Ask any designer about their views on design, and they will quote the infamous “design is problem solving”. In fact, we designers, even claim to be “problem solvers” in our resumes and portfolios. We like to elucidate how our efforts are channeled towards building products with the vision to fix major life problems. Every new product that crops up online, promises to provide a magic formula to make your problems disappear. Which inevitably puts designers at the heart of organisations that are trying to create solutions.
But are we even creating solutions to make the problems go away?
If you see from a certain point of view, almost all the digital products built in the last two decades have not exactly fixed users’ problems. Instead, they focused on creating delightful experiences and improving on the existing solution.
Think about it. Some of the most successful products like Spotify, Netflix, WhatsApp, Slack, Airtable, just created a better experience for their users.
Listening to music wasn’t a challenge. We had our means — we had the disc player until iPod bettered the experience. And then came along Spotify, with an even better and simpler experience of discovering and listening to our favorite music on-to-go.
We watched movies by renting them. That’s precisely how Netflix started — as a movie renting library. But it evolved as a company to provide a better user experience. Instead of renting a DVD, we now pay a fixed monthly price and watch movies and shows at our convenience, on our choice of device
Texting was fine for everyone. We even learnt to express better by creating our own version of emojis using punctuation marks :) Enter WhatsApp, a universal messenger to “chat” with people.
Same with Slack and Airtable. People were doing fine with emails and Excel. Communication, delegation, maintaining database was working well for users. Slack and Airtable made the experience several times better.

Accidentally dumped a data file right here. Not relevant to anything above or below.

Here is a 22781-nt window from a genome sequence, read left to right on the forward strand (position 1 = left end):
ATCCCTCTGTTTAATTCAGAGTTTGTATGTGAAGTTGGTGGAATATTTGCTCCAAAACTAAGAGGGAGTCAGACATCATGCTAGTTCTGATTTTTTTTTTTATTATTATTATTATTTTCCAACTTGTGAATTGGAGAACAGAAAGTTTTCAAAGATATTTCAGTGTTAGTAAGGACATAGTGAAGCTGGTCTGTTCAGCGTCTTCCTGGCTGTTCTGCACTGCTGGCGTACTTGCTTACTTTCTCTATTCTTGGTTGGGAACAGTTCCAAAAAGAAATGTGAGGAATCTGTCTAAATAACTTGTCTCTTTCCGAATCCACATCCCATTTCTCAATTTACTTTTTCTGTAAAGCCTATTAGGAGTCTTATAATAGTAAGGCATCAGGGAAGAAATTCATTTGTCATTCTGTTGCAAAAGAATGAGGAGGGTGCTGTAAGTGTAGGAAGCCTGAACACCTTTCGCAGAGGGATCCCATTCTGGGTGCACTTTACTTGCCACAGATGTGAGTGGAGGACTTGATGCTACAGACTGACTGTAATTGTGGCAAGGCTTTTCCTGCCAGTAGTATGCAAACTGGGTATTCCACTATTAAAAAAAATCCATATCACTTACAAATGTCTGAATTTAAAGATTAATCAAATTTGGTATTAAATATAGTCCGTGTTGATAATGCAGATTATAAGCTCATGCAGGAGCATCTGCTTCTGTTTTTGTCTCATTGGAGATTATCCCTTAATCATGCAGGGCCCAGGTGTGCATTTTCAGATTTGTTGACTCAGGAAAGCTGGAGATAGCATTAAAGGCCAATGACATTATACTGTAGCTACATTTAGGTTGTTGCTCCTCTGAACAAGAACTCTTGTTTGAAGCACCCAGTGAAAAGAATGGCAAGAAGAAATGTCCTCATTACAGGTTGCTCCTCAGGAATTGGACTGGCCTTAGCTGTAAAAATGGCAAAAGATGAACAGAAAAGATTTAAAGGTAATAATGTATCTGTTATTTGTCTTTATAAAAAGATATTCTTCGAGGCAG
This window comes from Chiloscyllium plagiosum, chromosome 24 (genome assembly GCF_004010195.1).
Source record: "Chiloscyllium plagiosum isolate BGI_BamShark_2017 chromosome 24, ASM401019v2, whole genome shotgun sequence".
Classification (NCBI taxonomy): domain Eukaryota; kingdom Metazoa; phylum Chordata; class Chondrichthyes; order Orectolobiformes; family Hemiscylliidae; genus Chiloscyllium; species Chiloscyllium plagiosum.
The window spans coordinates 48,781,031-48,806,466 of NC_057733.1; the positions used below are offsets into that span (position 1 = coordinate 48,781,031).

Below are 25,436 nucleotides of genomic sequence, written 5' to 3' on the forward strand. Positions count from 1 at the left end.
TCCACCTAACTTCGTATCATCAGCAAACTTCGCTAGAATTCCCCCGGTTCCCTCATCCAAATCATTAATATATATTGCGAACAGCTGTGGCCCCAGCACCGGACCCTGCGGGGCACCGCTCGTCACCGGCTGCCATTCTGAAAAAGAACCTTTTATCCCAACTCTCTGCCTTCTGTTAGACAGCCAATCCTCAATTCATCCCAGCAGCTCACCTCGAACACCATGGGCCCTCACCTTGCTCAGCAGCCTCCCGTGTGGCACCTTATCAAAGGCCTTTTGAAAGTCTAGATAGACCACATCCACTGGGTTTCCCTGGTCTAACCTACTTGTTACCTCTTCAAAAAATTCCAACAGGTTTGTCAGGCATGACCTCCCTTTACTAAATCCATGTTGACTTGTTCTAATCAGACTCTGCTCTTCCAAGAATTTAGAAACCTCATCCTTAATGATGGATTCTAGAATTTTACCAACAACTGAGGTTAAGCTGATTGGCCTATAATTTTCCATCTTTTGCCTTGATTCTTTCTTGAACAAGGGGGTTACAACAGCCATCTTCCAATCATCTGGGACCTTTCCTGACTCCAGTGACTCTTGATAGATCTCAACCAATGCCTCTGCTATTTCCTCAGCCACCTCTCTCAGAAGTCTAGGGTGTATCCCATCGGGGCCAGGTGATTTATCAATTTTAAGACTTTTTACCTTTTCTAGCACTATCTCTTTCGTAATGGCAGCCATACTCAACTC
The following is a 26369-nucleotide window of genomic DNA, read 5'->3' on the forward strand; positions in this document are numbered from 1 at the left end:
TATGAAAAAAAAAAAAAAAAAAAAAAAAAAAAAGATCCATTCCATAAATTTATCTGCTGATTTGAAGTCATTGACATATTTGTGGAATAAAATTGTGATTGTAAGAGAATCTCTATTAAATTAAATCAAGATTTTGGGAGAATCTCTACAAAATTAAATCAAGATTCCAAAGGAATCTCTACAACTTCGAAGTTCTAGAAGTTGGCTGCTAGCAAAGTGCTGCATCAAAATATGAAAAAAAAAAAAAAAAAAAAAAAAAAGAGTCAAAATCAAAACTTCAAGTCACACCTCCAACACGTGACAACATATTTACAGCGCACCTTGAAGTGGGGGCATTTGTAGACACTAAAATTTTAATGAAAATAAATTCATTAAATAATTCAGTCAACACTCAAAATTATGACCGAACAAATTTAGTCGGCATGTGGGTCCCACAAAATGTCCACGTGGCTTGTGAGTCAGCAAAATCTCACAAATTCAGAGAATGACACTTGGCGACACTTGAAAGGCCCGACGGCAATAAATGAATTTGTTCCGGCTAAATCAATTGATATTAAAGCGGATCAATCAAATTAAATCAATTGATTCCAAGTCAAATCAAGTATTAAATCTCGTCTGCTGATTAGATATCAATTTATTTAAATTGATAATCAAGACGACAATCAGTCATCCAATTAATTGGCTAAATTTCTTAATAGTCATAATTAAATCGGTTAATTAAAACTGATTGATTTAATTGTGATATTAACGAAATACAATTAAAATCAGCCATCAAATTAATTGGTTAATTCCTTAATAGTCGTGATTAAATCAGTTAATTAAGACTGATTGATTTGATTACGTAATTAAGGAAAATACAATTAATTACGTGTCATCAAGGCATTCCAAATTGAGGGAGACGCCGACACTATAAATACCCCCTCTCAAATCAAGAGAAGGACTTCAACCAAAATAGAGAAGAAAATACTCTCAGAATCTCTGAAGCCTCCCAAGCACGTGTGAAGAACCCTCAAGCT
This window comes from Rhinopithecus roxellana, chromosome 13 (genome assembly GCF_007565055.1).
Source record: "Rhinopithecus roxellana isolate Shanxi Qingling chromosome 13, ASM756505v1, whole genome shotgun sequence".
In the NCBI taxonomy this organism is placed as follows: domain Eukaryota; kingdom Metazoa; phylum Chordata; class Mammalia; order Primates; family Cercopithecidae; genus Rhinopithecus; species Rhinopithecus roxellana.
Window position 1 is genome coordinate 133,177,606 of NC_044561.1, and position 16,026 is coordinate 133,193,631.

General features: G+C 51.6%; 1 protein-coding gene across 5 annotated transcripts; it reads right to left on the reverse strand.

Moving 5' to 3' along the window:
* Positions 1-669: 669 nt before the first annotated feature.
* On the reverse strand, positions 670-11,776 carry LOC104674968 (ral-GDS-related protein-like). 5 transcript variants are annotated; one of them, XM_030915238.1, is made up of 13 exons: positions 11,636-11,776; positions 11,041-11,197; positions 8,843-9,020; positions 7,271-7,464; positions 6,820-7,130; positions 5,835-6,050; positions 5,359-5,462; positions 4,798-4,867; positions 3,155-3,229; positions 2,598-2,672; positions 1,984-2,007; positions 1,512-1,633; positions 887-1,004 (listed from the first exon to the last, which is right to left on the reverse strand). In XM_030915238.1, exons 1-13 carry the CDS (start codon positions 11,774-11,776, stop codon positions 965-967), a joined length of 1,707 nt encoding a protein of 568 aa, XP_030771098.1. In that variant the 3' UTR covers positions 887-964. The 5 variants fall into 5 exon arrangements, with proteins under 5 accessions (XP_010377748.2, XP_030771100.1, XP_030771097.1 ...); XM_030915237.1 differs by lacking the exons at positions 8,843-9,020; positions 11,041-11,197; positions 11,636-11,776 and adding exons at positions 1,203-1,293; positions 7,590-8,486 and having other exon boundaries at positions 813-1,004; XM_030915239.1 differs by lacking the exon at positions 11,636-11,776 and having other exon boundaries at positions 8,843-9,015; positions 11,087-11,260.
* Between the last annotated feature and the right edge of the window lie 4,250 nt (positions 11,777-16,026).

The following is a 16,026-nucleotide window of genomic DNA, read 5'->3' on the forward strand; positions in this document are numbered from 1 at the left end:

All these products are game-changers in their own way. I can’t imaging my life without them. But if you see, none of them created a “new solution”. Rather, they created an unimaginably delightful user experience. Creases are ironed out, processes seem simpler, dealing with problems feels a lot more easier. Everything happens so intuitively that you actual don’t care if the problem exists. You are confident enough to tackle these problems without any conscious thought. That’s how powerful the UX of these products (and many more) is.
Which makes me wonder, have we stopped solving problems altogether? Or we’ve changed the meaning of the expression “problem solving”? Is UX the holy grail of delighting customers? Is UX the only value to measure a product’s success?
I guess the answer lies in empowering the users with a mechanism that makes them feel confident in dealing with the problem. The idea is to provide the user with enough resources to tackle the problem or perform tasks with minimum effort. Want to be entertained? Here’s an on-demand library of millions of movies and songs in your back pocket. Tired of exchanging emails and thinking of subject lines? Here’s a simple way to collaborate with your team. Can’t find a cab? Call one with just a few taps on your phone.
The easier you make it for the user to deal with their problems, the more they’ll love your product. It’s as simple as that. Because, a user would happily pay for the problem to go away and not to “experience joy”. Businesses who have this figured, will undoubtedly value a good user experience.